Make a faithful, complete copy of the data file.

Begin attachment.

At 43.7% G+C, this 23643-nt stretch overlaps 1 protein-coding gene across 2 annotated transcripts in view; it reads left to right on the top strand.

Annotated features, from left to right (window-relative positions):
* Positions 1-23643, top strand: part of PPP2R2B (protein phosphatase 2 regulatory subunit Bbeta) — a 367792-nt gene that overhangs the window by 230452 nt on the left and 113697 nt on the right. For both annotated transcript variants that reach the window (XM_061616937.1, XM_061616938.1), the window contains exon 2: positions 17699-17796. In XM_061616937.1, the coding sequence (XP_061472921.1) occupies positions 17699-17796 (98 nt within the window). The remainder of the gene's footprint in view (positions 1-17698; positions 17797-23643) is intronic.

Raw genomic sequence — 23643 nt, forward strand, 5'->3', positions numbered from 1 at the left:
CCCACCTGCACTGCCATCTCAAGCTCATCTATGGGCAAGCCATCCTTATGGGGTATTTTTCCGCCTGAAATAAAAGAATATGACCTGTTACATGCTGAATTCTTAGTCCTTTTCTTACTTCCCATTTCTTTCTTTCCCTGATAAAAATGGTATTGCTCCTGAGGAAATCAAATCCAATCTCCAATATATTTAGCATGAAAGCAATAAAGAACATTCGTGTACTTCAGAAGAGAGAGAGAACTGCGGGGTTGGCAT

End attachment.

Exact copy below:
At 43.7% G+C, this 23643-nt stretch overlaps 1 protein-coding gene across 2 annotated transcripts in view; it reads left to right on the top strand.

Annotated features, from left to right (window-relative positions):
* Positions 1-23643, top strand: part of PPP2R2B (protein phosphatase 2 regulatory subunit Bbeta) — a 367792-nt gene that overhangs the window by 230452 nt on the left and 113697 nt on the right. For both annotated transcript variants that reach the window (XM_061616937.1, XM_061616938.1), the window contains exon 2: positions 17699-17796. In XM_061616937.1, the coding sequence (XP_061472921.1) occupies positions 17699-17796 (98 nt within the window). The remainder of the gene's footprint in view (positions 1-17698; positions 17797-23643) is intronic.

Raw genomic sequence — 23643 nt, forward strand, 5'->3', positions numbered from 1 at the left:
CCCACCTGCACTGCCATCTCAAGCTCATCTATGGGCAAGCCATCCTTATGGGGTATTTTTCCGCCTGAAATAAAAGAATATGACCTGTTACATGCTGAATTCTTAGTCCTTTTCTTACTTCCCATTTCTTTCTTTCCCTGATAAAAATGGTATTGCTCCTGAGGAAATCAAATCCAATCTCCAATATATTTAGCATGAAAGCAATAAAGAACATTCGTGTACTTCAGAAGAGAGAGAGAACTGCGGGGTTGGCAT